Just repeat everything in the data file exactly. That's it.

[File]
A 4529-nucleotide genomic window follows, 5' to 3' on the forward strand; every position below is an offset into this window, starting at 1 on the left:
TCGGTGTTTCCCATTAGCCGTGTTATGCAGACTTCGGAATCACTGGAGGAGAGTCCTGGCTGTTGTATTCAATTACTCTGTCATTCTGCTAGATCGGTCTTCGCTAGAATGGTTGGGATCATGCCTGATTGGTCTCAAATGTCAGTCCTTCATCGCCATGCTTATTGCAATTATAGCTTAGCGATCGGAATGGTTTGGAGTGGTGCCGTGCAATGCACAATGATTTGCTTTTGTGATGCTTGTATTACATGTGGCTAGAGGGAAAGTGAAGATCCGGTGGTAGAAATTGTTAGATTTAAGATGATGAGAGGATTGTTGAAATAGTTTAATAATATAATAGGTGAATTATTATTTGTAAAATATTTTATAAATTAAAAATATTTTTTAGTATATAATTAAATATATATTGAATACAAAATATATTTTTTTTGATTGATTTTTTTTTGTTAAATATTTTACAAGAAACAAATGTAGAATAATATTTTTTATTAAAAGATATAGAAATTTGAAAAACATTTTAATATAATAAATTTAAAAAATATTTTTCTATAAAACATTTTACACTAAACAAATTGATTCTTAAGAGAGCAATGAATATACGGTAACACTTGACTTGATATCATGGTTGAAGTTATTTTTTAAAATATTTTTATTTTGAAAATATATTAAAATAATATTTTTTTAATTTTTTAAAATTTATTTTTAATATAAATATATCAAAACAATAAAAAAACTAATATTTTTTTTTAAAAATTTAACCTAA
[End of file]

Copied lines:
A 4529-nucleotide genomic window follows, 5' to 3' on the forward strand; every position below is an offset into this window, starting at 1 on the left:
TCGGTGTTTCCCATTAGCCGTGTTATGCAGACTTCGGAATCACTGGAGGAGAGTCCTGGCTGTTGTATTCAATTACTCTGTCATTCTGCTAGATCGGTCTTCGCTAGAATGGTTGGGATCATGCCTGATTGGTCTCAAATGTCAGTCCTTCATCGCCATGCTTATTGCAATTATAGCTTAGCGATCGGAATGGTTTGGAGTGGTGCCGTGCAATGCACAATGATTTGCTTTTGTGATGCTTGTATTACATGTGGCTAGAGGGAAAGTGAAGATCCGGTGGTAGAAATTGTTAGATTTAAGATGATGAGAGGATTGTTGAAATAGTTTAATAATATAATAGGTGAATTATTATTTGTAAAATATTTTATAAATTAAAAATATTTTTTAGTATATAATTAAATATATATTGAATACAAAATATATTTTTTTTGATTGATTTTTTTTTGTTAAATATTTTACAAGAAACAAATGTAGAATAATATTTTTTATTAAAAGATATAGAAATTTGAAAAACATTTTAATATAATAAATTTAAAAAATATTTTTCTATAAAACATTTTACACTAAACAAATTGATTCTTAAGAGAGCAATGAATATACGGTAACACTTGACTTGATATCATGGTTGAAGTTATTTTTTAAAATATTTTTATTTTGAAAATATATTAAAATAATATTTTTTTAATTTTTTAAAATTTATTTTTAATATAAATATATCAAAACAATAAAAAAACTAATATTTTTTTTTAAAAATTTAACCTAA